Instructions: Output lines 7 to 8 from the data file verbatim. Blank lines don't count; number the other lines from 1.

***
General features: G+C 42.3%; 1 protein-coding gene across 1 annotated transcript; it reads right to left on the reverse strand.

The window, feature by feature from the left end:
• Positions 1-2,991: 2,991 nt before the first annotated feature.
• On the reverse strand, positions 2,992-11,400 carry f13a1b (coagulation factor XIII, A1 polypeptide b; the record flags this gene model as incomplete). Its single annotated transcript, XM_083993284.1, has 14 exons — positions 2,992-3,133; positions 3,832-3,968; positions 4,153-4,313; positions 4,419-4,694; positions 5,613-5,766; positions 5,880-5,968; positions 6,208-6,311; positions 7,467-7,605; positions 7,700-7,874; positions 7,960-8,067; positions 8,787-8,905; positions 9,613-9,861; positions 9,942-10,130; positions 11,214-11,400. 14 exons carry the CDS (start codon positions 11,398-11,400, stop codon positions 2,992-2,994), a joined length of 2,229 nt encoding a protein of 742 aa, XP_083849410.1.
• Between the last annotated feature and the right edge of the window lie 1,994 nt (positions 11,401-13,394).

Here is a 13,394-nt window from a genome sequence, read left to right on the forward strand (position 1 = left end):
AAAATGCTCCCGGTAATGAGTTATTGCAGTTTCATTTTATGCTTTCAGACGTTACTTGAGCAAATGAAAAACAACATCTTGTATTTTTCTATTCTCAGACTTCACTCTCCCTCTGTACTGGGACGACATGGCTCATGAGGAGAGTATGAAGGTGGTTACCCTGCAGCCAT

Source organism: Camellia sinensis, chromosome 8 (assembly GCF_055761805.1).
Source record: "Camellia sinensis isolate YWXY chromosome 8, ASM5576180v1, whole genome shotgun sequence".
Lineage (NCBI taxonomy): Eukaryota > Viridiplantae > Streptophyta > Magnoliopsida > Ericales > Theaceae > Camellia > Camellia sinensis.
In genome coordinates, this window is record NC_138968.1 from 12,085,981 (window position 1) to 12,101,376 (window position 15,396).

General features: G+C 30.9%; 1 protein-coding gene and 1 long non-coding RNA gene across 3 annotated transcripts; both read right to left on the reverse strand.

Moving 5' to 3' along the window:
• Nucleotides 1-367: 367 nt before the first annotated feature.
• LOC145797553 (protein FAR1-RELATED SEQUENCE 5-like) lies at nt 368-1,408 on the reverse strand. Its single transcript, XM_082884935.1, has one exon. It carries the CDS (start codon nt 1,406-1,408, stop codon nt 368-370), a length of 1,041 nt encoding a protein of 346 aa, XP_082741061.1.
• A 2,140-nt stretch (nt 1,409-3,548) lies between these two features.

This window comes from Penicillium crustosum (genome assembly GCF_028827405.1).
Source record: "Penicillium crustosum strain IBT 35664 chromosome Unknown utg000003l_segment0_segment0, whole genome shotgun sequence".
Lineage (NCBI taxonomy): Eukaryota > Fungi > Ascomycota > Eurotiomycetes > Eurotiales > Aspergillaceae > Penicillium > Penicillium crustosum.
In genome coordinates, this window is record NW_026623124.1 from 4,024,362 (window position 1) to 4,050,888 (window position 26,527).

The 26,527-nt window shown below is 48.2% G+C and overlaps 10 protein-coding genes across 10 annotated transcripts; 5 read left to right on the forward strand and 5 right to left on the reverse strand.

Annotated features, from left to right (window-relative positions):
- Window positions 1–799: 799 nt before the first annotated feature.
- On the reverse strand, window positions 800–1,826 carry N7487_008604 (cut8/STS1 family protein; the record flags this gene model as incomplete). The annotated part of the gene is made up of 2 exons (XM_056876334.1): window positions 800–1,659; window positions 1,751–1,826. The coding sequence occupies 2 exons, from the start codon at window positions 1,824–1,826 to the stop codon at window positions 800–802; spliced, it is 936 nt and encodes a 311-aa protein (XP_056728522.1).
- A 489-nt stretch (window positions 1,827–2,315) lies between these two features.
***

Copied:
AAAATGCTCCCGGTAATGAGTTATTGCAGTTTCATTTTATGCTTTCAGACGTTACTTGAGCAAATGAAAAACAACATCTTGTATTTTTCTATTCTCAGACTTCACTCTCCCTCTGTACTGGGACGACATGGCTCATGAGGAGAGTATGAAGGTGGTTACCCTGCAGCCAT

Source organism: Camellia sinensis, chromosome 8 (assembly GCF_055761805.1).